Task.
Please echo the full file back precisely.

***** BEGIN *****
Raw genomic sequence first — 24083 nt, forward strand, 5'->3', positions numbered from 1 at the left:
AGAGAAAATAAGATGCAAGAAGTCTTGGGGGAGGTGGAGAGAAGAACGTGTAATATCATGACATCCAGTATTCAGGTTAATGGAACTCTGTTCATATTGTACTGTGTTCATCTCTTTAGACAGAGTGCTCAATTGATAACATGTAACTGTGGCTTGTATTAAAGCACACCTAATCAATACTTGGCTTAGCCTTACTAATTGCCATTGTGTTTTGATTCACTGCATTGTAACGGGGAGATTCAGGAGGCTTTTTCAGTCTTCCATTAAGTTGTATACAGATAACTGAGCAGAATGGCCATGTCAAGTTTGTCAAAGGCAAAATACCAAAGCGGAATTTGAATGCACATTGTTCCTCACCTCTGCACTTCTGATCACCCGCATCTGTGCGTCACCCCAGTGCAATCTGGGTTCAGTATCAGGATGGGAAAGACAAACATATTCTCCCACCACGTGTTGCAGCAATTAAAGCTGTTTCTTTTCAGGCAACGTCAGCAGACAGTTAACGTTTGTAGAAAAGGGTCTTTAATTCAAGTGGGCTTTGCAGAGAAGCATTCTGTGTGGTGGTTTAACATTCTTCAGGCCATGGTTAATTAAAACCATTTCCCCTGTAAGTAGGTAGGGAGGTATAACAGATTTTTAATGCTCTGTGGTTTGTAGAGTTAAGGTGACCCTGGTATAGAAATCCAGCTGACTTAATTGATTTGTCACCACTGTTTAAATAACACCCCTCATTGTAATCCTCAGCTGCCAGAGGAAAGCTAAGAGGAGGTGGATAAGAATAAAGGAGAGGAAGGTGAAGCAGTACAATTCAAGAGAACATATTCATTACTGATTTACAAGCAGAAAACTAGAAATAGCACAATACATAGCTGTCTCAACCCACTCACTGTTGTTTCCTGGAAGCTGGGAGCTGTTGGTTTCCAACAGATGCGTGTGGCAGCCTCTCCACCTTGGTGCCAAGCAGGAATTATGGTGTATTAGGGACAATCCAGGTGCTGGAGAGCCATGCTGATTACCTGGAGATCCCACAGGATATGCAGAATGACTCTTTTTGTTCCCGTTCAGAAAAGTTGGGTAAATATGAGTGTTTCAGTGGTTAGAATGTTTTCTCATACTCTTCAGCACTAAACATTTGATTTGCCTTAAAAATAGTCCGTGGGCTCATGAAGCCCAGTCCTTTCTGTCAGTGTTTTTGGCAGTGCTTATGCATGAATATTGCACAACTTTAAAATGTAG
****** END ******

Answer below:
Raw genomic sequence first — 24083 nt, forward strand, 5'->3', positions numbered from 1 at the left:
AGAGAAAATAAGATGCAAGAAGTCTTGGGGGAGGTGGAGAGAAGAACGTGTAATATCATGACATCCAGTATTCAGGTTAATGGAACTCTGTTCATATTGTACTGTGTTCATCTCTTTAGACAGAGTGCTCAATTGATAACATGTAACTGTGGCTTGTATTAAAGCACACCTAATCAATACTTGGCTTAGCCTTACTAATTGCCATTGTGTTTTGATTCACTGCATTGTAACGGGGAGATTCAGGAGGCTTTTTCAGTCTTCCATTAAGTTGTATACAGATAACTGAGCAGAATGGCCATGTCAAGTTTGTCAAAGGCAAAATACCAAAGCGGAATTTGAATGCACATTGTTCCTCACCTCTGCACTTCTGATCACCCGCATCTGTGCGTCACCCCAGTGCAATCTGGGTTCAGTATCAGGATGGGAAAGACAAACATATTCTCCCACCACGTGTTGCAGCAATTAAAGCTGTTTCTTTTCAGGCAACGTCAGCAGACAGTTAACGTTTGTAGAAAAGGGTCTTTAATTCAAGTGGGCTTTGCAGAGAAGCATTCTGTGTGGTGGTTTAACATTCTTCAGGCCATGGTTAATTAAAACCATTTCCCCTGTAAGTAGGTAGGGAGGTATAACAGATTTTTAATGCTCTGTGGTTTGTAGAGTTAAGGTGACCCTGGTATAGAAATCCAGCTGACTTAATTGATTTGTCACCACTGTTTAAATAACACCCCTCATTGTAATCCTCAGCTGCCAGAGGAAAGCTAAGAGGAGGTGGATAAGAATAAAGGAGAGGAAGGTGAAGCAGTACAATTCAAGAGAACATATTCATTACTGATTTACAAGCAGAAAACTAGAAATAGCACAATACATAGCTGTCTCAACCCACTCACTGTTGTTTCCTGGAAGCTGGGAGCTGTTGGTTTCCAACAGATGCGTGTGGCAGCCTCTCCACCTTGGTGCCAAGCAGGAATTATGGTGTATTAGGGACAATCCAGGTGCTGGAGAGCCATGCTGATTACCTGGAGATCCCACAGGATATGCAGAATGACTCTTTTTGTTCCCGTTCAGAAAAGTTGGGTAAATATGAGTGTTTCAGTGGTTAGAATGTTTTCTCATACTCTTCAGCACTAAACATTTGATTTGCCTTAAAAATAGTCCGTGGGCTCATGAAGCCCAGTCCTTTCTGTCAGTGTTTTTGGCAGTGCTTATGCATGAATATTGCACAACTTTAAAATGTAG